Thanks for creating such a wonderful site. My religous courses and your guidance helped to achieve perfect satisfication. Athens is an amazing city and I hope to one day visit again. The Acropolis is beautiful especially the great views from above. During the summer months, Whenever I travel, I make sure I check your site to see if there are any World Heritage Sites around the area.

Thanks Again!

Ben Pastore USA - 07-Jun-05

The Acropolis is one of the best cityscape vantage points I've ever seen. Looking down on Mars Hill, a.k.a. the Areopagus, I could just image the apostle Paul addressing the gathered Athenian intellectual community. As the seat of an influential world empire, this site in the heart of Athens gives one real perspective and meaning behind the Greek contributions to the world.

Klaus Freisinger Austria - -

Athens is an interesting city and much less dirty, crowded, and noisy than most people seem to believe, but its attractions are few and far between (great archaeological museum, though). The one exception, though, is of course the Acropolis. It can be seen from almost everywhere in the city and is probably the greatest surviving ancient monument anywhere. Its WH listing says that it symbolizes the idea of world heritage, and that's certainly true. Not only its architectural, cultural, and historical significance is enormous, but it can also be considered to be the birthplace of democracy. So walk up the hill (not very strenuous), enjoy the view, see the temples and the museum, and be aware that everything that makes Western civilization unique started from here. An unmissable and unforgettable experience.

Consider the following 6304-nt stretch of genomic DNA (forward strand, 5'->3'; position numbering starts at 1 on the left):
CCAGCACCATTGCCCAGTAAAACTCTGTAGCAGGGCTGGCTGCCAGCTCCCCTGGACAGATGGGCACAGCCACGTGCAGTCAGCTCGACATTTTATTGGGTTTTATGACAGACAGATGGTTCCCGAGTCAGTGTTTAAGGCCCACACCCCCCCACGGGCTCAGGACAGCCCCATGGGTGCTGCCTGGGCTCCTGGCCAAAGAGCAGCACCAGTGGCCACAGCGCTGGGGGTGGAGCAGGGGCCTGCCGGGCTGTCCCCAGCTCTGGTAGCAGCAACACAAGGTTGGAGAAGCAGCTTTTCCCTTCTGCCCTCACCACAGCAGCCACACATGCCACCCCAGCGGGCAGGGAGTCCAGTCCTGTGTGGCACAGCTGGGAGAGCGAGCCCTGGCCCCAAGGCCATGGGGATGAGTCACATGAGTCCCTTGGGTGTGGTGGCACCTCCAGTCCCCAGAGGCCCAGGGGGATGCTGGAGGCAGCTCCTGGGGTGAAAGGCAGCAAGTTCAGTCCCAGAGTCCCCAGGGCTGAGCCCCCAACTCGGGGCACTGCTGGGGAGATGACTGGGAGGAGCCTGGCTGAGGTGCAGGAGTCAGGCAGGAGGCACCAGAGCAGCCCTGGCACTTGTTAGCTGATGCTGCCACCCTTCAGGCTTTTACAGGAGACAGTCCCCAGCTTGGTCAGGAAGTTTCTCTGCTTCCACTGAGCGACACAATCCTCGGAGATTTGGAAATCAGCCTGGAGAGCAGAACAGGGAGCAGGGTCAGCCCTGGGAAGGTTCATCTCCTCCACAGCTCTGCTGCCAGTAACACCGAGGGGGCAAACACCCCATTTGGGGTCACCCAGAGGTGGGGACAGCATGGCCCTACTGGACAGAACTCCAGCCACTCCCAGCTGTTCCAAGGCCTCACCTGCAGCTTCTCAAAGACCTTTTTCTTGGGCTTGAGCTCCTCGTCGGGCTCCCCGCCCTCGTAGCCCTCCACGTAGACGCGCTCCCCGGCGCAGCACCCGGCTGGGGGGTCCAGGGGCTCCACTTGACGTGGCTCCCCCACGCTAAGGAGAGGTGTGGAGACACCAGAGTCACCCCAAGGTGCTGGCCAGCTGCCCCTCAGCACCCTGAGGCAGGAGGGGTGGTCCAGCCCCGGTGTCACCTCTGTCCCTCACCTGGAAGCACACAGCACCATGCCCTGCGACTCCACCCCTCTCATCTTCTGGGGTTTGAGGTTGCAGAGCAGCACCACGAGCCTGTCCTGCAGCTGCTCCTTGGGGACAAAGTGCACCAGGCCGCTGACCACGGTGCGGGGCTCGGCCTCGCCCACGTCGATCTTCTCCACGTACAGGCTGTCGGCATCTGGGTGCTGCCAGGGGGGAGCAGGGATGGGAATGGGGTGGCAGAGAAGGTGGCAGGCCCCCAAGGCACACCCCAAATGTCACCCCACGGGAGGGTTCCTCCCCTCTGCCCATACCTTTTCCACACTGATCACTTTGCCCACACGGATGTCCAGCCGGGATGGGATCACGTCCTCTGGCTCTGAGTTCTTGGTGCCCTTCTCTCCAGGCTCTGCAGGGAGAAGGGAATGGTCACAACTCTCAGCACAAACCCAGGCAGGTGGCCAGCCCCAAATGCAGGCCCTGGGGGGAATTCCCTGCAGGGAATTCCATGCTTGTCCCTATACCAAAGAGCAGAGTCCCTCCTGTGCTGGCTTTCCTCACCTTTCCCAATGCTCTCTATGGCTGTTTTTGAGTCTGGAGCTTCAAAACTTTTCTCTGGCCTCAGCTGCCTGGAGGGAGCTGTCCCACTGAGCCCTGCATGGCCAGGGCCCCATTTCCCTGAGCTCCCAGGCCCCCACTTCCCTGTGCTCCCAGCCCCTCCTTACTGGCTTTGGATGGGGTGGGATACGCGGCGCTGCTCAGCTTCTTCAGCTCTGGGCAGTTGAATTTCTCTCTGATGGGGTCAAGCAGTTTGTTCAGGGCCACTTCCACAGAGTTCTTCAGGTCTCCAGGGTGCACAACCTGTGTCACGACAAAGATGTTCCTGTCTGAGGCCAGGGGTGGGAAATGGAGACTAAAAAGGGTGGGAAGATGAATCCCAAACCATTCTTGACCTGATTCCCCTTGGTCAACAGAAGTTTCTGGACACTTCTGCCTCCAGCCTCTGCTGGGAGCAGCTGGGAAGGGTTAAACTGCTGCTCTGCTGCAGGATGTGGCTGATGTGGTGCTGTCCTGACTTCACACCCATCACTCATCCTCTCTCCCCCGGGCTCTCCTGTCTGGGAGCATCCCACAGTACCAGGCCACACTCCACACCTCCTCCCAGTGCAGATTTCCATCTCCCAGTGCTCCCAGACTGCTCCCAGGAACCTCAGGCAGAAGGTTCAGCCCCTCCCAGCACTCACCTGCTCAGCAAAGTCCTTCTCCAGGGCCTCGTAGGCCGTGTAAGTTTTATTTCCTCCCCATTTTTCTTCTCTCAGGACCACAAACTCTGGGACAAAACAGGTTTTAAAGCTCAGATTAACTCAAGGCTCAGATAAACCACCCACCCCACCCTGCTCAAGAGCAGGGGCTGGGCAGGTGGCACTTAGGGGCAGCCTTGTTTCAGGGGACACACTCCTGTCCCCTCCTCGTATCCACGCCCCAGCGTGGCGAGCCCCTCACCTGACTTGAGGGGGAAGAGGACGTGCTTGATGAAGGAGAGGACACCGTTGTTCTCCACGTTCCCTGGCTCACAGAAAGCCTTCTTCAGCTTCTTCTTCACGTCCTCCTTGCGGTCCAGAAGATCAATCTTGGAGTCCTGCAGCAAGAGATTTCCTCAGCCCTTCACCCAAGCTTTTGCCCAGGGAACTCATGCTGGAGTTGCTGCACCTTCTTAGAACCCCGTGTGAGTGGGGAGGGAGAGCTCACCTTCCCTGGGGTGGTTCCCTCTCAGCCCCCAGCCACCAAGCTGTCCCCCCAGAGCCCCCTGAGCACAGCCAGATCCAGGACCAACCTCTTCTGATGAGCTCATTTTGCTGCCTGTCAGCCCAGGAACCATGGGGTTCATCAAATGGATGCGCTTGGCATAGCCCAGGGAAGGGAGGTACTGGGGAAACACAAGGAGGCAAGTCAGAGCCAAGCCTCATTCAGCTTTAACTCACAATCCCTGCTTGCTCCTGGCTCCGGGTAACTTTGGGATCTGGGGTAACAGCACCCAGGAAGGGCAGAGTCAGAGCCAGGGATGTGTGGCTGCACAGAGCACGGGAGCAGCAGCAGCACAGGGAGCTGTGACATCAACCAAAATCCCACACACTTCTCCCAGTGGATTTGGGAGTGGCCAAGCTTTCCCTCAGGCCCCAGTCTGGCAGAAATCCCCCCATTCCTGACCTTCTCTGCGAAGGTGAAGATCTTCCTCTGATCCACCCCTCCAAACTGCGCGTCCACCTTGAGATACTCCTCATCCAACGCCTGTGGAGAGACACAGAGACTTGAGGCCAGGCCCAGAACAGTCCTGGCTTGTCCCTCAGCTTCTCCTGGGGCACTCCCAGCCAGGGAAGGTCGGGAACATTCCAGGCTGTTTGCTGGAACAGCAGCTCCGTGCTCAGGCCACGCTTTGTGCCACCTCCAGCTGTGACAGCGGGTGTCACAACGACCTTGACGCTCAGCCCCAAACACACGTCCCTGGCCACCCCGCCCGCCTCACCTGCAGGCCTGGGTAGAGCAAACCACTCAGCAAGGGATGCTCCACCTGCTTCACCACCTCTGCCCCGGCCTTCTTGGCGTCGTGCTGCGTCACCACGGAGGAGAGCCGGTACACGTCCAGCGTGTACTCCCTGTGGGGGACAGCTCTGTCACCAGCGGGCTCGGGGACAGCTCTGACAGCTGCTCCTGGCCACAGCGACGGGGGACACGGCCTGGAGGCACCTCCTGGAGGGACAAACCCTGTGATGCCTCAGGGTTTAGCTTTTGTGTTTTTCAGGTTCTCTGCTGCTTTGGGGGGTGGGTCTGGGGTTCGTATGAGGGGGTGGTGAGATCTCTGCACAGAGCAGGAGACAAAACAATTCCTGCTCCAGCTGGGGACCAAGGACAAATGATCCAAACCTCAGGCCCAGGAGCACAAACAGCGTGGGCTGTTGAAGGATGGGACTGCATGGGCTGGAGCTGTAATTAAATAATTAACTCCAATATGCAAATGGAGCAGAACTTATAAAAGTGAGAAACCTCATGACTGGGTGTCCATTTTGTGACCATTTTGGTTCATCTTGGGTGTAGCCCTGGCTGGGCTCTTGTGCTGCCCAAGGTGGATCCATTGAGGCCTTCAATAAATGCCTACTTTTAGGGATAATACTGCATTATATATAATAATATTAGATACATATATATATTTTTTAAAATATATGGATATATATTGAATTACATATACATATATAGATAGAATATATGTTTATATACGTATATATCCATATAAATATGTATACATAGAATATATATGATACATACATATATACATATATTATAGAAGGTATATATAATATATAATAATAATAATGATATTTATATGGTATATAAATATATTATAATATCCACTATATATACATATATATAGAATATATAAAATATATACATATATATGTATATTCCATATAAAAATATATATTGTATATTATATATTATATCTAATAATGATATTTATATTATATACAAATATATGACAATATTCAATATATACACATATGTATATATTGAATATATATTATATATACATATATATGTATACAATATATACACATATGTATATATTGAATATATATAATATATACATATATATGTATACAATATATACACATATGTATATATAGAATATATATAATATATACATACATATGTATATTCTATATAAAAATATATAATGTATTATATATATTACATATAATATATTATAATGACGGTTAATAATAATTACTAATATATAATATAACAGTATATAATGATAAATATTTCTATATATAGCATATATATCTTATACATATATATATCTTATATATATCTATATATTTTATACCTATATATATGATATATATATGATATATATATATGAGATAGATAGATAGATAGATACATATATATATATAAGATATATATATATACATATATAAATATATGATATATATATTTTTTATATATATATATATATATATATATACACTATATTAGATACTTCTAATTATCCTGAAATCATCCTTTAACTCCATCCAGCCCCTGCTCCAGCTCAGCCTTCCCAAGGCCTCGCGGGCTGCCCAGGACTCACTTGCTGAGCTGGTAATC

Eric Hamblett Morocco -

The Acropolis was one of the most wonderous places I have visited in a long time. The site is being preserved, and you cant go into the parthenon. But, nonetheless, all the other amazing attractions still captivated my attention. Traffic can be a problem, so I reccomend hiring a guide, or a tour which will take you on the bus.

Christer Sundberg Sweden -

Acropolis by Christer Sundberg

Visiting the classical of all classical World Heritage Sites – The Acropolis of Athens - could not have been a better for me. Having got up early on a bright and sunny Saturday morning in July, I was rewarded with an almost empty town - still in its morning slumber yet to wake up to a new busy day. From my hotel near the Omonia square I walked pass the fish market, where the smell of fresh fish told that new day of commerce was just about to begin, down to the Monastraki square where only one or two of the many souvenir shops had yet opened their doors.

Before walking up the Acropolis hill I sat myself down on one of the many outdoor cafes in Plaka and ordered a cold cappuccino, a quite a popular drink all around Greece I later found out. But I guess anything that is COLD in a country where it’s usually +35 half of the year is highly appreciated.

Walking up the hill did not prove to be as exhausting as many of my friends had told me. The recommendation to be early proved to be hundred percent correct though. Even if I arrived at the entrance at quarter passed eight in the morning on a Saturday, it was still quite a number of tourists already in place. To avoid them as much as possible I quickly walked up the last bit to the magnificent entrance of the Acropolis - the Propylaia - and soon found myself looking at the magnificent Parthenon, the largest Doric temple ever built in Greece, completed in 438 BC. Together with the small Erechtheion temple where the four Caryatids (the four women statues) are holding up the temple is an absolute classic place and a visit that every man and women ought to do once in their life.